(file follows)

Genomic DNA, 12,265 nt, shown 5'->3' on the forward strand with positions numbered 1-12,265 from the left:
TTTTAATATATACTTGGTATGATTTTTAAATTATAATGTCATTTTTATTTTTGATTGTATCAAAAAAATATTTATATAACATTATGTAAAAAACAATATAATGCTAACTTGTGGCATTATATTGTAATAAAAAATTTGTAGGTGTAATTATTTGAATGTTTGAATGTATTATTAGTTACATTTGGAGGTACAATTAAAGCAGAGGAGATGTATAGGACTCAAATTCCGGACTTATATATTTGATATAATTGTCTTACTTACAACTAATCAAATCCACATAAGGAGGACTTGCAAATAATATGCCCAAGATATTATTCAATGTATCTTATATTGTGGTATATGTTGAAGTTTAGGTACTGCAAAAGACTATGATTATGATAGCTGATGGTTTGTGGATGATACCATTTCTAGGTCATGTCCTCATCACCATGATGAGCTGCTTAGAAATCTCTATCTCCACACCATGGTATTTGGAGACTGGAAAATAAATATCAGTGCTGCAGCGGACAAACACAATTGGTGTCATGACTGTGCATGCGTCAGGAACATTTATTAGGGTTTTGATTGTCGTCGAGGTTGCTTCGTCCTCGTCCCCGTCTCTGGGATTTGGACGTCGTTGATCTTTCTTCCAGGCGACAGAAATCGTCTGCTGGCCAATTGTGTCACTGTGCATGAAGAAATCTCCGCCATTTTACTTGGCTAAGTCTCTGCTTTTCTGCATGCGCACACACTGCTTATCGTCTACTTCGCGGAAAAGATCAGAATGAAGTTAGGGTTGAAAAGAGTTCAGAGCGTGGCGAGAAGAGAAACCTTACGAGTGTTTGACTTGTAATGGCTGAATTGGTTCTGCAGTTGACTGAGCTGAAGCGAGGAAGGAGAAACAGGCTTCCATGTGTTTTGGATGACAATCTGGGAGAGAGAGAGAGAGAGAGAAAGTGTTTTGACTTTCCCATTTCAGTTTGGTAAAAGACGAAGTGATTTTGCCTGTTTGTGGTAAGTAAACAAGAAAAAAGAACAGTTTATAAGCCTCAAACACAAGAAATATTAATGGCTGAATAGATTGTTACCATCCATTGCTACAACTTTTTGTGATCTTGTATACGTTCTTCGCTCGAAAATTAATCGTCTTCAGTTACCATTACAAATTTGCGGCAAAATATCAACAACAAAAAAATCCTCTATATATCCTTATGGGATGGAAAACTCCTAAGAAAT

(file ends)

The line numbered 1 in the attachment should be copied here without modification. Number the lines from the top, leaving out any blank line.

Genomic DNA, 12,265 nt, shown 5'->3' on the forward strand with positions numbered 1-12,265 from the left: